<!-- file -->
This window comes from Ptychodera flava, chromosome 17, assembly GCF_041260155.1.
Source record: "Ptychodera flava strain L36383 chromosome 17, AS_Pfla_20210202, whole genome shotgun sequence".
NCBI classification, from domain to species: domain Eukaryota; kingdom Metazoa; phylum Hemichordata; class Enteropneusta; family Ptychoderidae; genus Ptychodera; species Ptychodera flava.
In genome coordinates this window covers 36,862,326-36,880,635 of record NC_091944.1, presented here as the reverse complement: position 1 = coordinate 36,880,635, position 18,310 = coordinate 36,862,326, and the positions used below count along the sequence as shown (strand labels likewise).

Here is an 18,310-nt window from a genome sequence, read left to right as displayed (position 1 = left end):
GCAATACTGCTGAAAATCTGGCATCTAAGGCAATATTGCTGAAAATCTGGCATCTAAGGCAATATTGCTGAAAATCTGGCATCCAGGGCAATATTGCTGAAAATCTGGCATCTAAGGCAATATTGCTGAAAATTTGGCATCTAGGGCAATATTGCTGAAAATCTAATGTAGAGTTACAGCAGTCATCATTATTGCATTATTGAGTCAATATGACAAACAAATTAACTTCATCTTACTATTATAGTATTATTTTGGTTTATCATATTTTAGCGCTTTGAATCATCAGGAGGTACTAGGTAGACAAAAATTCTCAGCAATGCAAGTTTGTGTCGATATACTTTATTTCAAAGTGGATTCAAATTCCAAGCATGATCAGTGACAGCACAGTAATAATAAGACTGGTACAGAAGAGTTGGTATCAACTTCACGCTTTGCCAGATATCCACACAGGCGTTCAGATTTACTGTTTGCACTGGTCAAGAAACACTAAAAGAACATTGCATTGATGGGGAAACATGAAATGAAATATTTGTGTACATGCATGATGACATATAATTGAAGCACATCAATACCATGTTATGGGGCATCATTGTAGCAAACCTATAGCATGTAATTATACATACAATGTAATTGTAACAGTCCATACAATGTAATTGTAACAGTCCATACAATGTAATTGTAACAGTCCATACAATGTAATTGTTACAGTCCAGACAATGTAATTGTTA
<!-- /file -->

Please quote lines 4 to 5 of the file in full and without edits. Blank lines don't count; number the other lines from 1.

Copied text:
In genome coordinates this window covers 36,862,326-36,880,635 of record NC_091944.1, presented here as the reverse complement: position 1 = coordinate 36,880,635, position 18,310 = coordinate 36,862,326, and the positions used below count along the sequence as shown (strand labels likewise).

Here is an 18,310-nt window from a genome sequence, read left to right as displayed (position 1 = left end):